“Creating a Haggadah that speaks to all Jews and every Seder has truly been a team effort,” says Rabbi Meir Simcha Kogan, Chabad.org’s director, who served as the project’s executive editor. “The editors, designers, and technical teams all played an important part in creating a seamless experience that brings an exciting new Haggadah to you for the Seder.”
The Chabad.org Haggadah was compiled by senior writer Rabbi Tzvi Freeman, award-winning author of Wisdom to Heal the Earth, who has long blazed a path of presenting Jewish mystical concepts in clear and contemporary English prose.
The text of the Haggadah is perhaps the most familiar work of Jewish liturgy in the world. Yet making the text, written in classic Hebrew and Aramaic, accessible has long been a new challenge for every era.
“The act of translating the Haggadah in a way that speaks to the modern Jew is a unique conundrum.” says Freeman. Many Haggadahs, looking to make the vast corpus of Jewish wisdom accessible to a modern audience, must choose between two seemingly disparate worlds. “Plenty of wonderful commentaries have appeared in English, drawing from early Talmudic masters to current-day Jewish thinkers, and people enjoy sharing nuggets from those,” says Freeman. “Plenty of rewrites have also appeared,” adapting the text to suit one need or another, “but those lose the sense of continuity-over-epochs that we come to the Seder to experience.”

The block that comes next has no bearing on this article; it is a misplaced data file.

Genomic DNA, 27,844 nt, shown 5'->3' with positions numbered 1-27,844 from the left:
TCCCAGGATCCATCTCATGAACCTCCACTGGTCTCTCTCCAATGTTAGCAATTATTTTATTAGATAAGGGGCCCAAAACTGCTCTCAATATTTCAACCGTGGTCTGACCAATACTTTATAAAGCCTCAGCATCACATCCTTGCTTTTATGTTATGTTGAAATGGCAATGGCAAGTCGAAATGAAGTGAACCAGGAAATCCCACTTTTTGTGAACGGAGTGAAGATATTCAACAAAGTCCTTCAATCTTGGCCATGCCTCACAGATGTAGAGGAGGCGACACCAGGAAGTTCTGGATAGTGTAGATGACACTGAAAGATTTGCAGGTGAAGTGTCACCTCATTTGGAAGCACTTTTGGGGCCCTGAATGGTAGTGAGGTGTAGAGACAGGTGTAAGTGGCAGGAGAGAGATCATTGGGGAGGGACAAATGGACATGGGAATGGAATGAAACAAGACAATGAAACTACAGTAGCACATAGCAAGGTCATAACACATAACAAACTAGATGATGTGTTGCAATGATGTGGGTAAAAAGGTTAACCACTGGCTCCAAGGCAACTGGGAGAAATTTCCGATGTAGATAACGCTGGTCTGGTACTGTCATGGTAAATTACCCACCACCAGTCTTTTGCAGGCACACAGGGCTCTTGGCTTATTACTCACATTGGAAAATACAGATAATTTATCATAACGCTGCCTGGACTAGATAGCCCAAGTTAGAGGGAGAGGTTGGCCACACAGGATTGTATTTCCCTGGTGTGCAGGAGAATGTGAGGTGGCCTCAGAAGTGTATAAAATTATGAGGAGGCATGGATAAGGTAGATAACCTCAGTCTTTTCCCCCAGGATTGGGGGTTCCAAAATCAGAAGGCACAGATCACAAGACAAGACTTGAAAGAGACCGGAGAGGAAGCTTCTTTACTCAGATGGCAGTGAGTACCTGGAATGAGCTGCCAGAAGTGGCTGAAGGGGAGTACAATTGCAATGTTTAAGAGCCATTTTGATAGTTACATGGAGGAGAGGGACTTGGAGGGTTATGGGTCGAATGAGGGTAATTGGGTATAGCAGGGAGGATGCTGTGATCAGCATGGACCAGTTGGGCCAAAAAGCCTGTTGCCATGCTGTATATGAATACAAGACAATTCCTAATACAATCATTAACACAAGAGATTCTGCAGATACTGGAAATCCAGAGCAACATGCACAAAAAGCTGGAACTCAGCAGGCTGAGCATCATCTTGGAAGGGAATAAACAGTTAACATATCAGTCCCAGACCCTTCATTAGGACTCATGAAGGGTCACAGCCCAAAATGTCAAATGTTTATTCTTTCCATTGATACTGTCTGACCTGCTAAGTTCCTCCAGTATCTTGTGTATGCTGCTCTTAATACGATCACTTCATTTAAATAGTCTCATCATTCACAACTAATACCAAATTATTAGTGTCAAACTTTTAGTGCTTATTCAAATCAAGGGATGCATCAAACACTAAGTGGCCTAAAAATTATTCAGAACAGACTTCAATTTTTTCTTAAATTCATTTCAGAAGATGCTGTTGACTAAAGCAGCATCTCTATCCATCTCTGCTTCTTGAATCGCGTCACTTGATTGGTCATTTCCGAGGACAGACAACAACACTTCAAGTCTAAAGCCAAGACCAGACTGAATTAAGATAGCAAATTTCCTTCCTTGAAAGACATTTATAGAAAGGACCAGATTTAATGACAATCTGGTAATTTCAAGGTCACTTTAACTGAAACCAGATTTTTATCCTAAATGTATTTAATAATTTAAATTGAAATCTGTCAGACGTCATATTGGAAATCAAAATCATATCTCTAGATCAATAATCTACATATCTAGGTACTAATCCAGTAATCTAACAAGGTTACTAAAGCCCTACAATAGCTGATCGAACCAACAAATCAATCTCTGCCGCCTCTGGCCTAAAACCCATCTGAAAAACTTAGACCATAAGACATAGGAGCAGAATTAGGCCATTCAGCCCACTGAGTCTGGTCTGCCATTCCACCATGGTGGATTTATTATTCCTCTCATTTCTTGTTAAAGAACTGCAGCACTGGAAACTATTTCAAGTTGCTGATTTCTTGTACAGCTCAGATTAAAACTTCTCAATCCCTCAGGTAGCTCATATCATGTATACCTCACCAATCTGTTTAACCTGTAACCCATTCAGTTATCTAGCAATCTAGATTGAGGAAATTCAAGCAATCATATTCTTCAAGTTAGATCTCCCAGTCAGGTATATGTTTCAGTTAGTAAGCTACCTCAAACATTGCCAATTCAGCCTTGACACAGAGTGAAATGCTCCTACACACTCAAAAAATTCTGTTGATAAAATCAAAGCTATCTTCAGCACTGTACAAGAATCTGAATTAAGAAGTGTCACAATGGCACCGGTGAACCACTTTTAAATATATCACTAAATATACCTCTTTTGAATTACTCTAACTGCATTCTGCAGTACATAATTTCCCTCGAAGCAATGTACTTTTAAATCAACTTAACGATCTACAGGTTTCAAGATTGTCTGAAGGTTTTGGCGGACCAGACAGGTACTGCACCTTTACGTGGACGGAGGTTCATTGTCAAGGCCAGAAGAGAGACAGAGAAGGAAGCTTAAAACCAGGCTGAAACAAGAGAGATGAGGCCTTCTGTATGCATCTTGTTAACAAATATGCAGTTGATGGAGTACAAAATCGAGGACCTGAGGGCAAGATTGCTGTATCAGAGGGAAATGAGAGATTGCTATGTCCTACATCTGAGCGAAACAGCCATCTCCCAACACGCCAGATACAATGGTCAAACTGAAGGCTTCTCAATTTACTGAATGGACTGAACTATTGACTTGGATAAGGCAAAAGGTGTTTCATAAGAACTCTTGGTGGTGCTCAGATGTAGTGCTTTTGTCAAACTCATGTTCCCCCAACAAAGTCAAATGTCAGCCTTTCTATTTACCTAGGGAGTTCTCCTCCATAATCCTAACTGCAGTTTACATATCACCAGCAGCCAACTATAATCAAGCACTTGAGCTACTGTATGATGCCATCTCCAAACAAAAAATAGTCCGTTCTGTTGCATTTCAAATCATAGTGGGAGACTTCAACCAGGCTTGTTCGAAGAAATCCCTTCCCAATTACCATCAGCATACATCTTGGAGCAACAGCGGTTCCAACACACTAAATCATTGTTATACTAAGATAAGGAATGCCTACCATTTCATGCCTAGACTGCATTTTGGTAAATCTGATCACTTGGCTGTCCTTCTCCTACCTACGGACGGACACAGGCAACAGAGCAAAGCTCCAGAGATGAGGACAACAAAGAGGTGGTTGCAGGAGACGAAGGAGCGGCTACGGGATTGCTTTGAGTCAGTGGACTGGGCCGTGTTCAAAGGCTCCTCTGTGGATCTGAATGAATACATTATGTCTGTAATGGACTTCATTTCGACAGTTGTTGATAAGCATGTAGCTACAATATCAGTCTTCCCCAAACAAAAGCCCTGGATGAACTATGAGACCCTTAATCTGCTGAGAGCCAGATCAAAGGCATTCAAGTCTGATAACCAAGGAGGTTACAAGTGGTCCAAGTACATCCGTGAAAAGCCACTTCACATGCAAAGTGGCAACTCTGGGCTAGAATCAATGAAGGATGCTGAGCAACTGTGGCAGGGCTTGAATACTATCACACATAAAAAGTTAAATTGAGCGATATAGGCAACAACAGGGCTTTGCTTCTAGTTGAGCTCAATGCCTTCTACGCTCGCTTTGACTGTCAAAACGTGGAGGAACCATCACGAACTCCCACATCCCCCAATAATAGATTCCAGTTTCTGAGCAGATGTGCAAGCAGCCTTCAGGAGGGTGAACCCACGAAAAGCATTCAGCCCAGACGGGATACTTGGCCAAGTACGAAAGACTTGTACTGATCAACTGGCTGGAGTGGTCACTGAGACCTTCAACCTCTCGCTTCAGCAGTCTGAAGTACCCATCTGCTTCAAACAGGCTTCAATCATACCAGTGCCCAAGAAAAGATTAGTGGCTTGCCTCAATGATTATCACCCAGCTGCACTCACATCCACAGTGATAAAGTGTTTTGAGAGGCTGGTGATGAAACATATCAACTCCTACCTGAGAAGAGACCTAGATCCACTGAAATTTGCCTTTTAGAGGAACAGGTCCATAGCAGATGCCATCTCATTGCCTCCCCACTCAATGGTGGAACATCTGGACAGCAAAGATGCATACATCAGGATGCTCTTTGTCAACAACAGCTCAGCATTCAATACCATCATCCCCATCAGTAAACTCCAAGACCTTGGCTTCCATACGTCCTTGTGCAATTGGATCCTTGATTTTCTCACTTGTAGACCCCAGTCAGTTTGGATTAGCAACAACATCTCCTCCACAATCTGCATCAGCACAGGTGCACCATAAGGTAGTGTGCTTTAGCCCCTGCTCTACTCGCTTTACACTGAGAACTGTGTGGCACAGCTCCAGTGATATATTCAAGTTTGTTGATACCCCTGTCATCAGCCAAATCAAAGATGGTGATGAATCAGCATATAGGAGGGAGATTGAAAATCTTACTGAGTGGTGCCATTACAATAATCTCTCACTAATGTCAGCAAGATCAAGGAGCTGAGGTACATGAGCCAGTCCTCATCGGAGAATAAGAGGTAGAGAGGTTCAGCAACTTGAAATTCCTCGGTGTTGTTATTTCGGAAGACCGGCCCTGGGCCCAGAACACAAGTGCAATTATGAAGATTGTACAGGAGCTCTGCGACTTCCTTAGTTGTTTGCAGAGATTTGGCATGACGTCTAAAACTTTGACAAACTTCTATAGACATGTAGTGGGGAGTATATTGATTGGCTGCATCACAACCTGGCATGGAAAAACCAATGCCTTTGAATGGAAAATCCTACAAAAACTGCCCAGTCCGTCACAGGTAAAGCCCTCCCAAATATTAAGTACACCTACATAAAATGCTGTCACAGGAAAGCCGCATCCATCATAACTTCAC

The Haggadah—rich in Biblical prose, Talmudic-style exegesis and multi-layered rabbinic dialogue—proves difficult to translate. For centuries, when a Jew well versed in the Talmud would open the Haggadah, the text would reveal oceans of meaning. The structure, flow, purpose and place of each section was clear. The characters, sages whose words had been studied all year were instantly recognizable. The reader perceived nuances in their words, allusions in every detail.
But to many today, especially those leading a Seder for the first time in small groups or on their own, these worlds of meaning are imperceptible.
From a Seder participant standpoint, a translation with commentary doesn’t provide the intended experience in any shape or form for today’s Jew, notes Freeman. The traditional layout of commentary forces the reader’s eyes to the margins, disengaging them from the text.
How then can the timeless wisdom speak to a new audience in a way that brings the past into conversation with the present?
The solution to this challenge lies in the most ancient of Talmudic arts.
The solution, marrying commentary and text, timeless tradition and cutting-edge modernity, is found in a classic solution: Targum.
The classic targumim, the ancient Aramaic renditions of Biblical texts, don’t simply translate the words. They provide context, fill in details, explicate hidden meanings—in other words, they attempt to improve on the original by bringing to the surface all its hidden riches.
Looking to the methodology of Onkelos, Yonatan ben Uziel and others, the new text includes elucidations built into the translation, inserting just the right amount of commentary to provide context and flow to the original.